Sleep disorders such as sleep apnoea, insomnia, shift work disorder and restless leg syndrome are common among fire fighters, new research shows.
Chronic health issues
These conditions are linked with a higher risk for car accidents, a research team from Brigham and Women's Hospital in Boston suggests.
Fire fighters with sleep disorders are also more likely to have chronic health issues, such as heart disease and diabetes. However, most fire fighters with sleep disorders are not receiving the treatment they need, the study revealed.
"Our findings demonstrate the impact of common sleep disorders on fire fighter health and safety, and their connection to the two leading causes of death among fire fighters," which are heart attacks and car crashes, explained Laura Barger, associate physiologist in Brigham and Women's Division of Sleep and Circadian Disorders.
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"Unfortunately, more than 80 percent of fire fighters who screened positive for a common sleep disorder were undiagnosed and untreated," Barger said in a hospital news release.
Common sleep disorders
In conducting the study, researchers examined nearly 7 000 fire fighters from 66 different fire departments across the United States. The fire fighters were evaluated for common sleep disorders and other health issues. The participants were also asked about their likelihood of falling asleep at the wheel, their involvement in car accidents, as well as any injuries or close calls they had while driving.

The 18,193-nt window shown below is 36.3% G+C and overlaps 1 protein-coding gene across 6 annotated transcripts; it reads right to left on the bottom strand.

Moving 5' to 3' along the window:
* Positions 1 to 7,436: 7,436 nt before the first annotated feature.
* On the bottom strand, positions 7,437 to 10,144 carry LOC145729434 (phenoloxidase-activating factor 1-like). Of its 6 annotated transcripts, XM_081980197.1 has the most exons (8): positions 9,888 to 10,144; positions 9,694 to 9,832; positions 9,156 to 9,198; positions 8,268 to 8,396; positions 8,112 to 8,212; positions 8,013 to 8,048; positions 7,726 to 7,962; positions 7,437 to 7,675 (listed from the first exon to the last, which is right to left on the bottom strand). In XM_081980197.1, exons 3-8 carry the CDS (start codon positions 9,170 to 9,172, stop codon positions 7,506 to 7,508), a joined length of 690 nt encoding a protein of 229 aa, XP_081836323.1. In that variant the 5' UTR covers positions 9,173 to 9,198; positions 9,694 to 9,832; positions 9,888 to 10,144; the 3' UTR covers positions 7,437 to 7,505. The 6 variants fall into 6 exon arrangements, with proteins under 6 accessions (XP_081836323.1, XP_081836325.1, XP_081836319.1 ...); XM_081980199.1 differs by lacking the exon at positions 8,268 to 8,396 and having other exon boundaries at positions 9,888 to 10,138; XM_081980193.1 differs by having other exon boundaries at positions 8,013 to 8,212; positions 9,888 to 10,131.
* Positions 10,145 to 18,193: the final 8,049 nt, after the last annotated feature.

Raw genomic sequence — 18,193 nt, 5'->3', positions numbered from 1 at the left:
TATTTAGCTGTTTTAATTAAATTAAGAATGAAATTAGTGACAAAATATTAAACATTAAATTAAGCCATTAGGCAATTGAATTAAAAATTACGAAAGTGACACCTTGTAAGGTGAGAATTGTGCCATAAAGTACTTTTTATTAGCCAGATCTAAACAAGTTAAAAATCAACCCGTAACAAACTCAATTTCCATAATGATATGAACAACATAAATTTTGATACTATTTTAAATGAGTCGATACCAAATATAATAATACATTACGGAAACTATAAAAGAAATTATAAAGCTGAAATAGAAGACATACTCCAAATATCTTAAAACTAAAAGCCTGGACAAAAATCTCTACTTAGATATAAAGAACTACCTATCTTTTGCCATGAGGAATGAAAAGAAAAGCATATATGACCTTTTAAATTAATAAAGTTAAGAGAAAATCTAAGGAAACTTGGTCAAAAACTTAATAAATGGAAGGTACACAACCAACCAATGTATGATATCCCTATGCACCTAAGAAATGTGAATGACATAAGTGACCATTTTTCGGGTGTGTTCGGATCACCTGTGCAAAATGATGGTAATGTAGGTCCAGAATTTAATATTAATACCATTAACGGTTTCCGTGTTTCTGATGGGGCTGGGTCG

Of all the fire fighters included in the study, 37 percent were diagnosed with a sleep disorder. These fire fighters were more likely to have been involved in a car accident and more likely to report having fallen asleep while driving, the findings showed.
The participants with a sleep disorder were also more likely to have health issues, such as heart disease, diabetes, depression and anxiety, according to the study published in the Journal of Clinical Sleep Medicine.
Although the study found an association between sleep disorders and certain health problems in fire fighters, it did not prove a cause-and-effect relationship.
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Dr. Charles Czeisler, chief of Brigham and Women's Division of Sleep and Circadian Disorders, explained in the news release that "occupational sleep disorder screening programs can identify individuals who are vulnerable to adverse safety and health consequences, including those that are leading causes of death in fire fighters."
Czeisler concluded, "This study provides the rationale for further research evaluating the effectiveness of occupational sleep disorders management programmes on disease risk, mental health and safety outcomes."
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